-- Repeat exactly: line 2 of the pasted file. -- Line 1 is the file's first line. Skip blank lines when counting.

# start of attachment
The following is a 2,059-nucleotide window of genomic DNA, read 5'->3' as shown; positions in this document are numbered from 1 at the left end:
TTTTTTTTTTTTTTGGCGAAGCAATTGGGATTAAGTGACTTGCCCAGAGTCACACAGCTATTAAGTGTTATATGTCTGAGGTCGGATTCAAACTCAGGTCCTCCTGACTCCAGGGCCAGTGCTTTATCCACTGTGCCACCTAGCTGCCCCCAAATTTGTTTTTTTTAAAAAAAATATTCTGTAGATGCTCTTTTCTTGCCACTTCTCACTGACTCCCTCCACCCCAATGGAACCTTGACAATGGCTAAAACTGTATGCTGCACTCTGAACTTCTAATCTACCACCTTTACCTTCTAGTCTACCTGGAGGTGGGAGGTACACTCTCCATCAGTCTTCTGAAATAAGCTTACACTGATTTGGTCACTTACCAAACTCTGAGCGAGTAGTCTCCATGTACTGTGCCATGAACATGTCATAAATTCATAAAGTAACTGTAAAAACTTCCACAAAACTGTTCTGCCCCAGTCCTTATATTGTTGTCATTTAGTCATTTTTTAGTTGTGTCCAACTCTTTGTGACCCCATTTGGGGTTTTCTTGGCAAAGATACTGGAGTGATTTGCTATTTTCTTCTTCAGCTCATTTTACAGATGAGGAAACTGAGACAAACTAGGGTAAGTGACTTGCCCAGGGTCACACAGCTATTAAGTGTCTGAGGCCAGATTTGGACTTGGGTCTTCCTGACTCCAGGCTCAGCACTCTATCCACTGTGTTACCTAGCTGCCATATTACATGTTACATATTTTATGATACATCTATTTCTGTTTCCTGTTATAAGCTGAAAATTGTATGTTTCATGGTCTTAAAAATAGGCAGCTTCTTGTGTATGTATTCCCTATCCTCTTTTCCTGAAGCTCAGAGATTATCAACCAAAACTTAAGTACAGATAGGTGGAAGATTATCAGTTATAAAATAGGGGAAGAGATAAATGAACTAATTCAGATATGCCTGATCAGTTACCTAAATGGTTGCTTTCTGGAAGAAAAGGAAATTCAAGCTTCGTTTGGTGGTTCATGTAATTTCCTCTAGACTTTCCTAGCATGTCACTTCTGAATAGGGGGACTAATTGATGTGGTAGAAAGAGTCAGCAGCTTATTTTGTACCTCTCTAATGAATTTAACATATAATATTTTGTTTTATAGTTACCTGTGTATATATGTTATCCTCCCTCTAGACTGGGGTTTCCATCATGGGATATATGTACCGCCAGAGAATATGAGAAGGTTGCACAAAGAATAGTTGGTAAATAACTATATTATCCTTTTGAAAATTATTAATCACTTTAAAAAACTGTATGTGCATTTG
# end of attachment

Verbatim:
TTTTTTTTTTTTTTGGCGAAGCAATTGGGATTAAGTGACTTGCCCAGAGTCACACAGCTATTAAGTGTTATATGTCTGAGGTCGGATTCAAACTCAGGTCCTCCTGACTCCAGGGCCAGTGCTTTATCCACTGTGCCACCTAGCTGCCCCCAAATTTGTTTTTTTTAAAAAAAATATTCTGTAGATGCTCTTTTCTTGCCACTTCTCACTGACTCCCTCCACCCCAATGGAACCTTGACAATGGCTAAAACTGTATGCTGCACTCTGAACTTCTAATCTACCACCTTTACCTTCTAGTCTACCTGGAGGTGGGAGGTACACTCTCCATCAGTCTTCTGAAATAAGCTTACACTGATTTGGTCACTTACCAAACTCTGAGCGAGTAGTCTCCATGTACTGTGCCATGAACATGTCATAAATTCATAAAGTAACTGTAAAAACTTCCACAAAACTGTTCTGCCCCAGTCCTTATATTGTTGTCATTTAGTCATTTTTTAGTTGTGTCCAACTCTTTGTGACCCCATTTGGGGTTTTCTTGGCAAAGATACTGGAGTGATTTGCTATTTTCTTCTTCAGCTCATTTTACAGATGAGGAAACTGAGACAAACTAGGGTAAGTGACTTGCCCAGGGTCACACAGCTATTAAGTGTCTGAGGCCAGATTTGGACTTGGGTCTTCCTGACTCCAGGCTCAGCACTCTATCCACTGTGTTACCTAGCTGCCATATTACATGTTACATATTTTATGATACATCTATTTCTGTTTCCTGTTATAAGCTGAAAATTGTATGTTTCATGGTCTTAAAAATAGGCAGCTTCTTGTGTATGTATTCCCTATCCTCTTTTCCTGAAGCTCAGAGATTATCAACCAAAACTTAAGTACAGATAGGTGGAAGATTATCAGTTATAAAATAGGGGAAGAGATAAATGAACTAATTCAGATATGCCTGATCAGTTACCTAAATGGTTGCTTTCTGGAAGAAAAGGAAATTCAAGCTTCGTTTGGTGGTTCATGTAATTTCCTCTAGACTTTCCTAGCATGTCACTTCTGAATAGGGGGACTAATTGATGTGGTAGAAAGAGTCAGCAGCTTATTTTGTACCTCTCTAATGAATTTAACATATAATATTTTGTTTTATAGTTACCTGTGTATATATGTTATCCTCCCTCTAGACTGGGGTTTCCATCATGGGATATATGTACCGCCAGAGAATATGAGAAGGTTGCACAAAGAATAGTTGGTAAATAACTATATTATCCTTTTGAAAATTATTAATCACTTTAAAAAACTGTATGTGCATTTG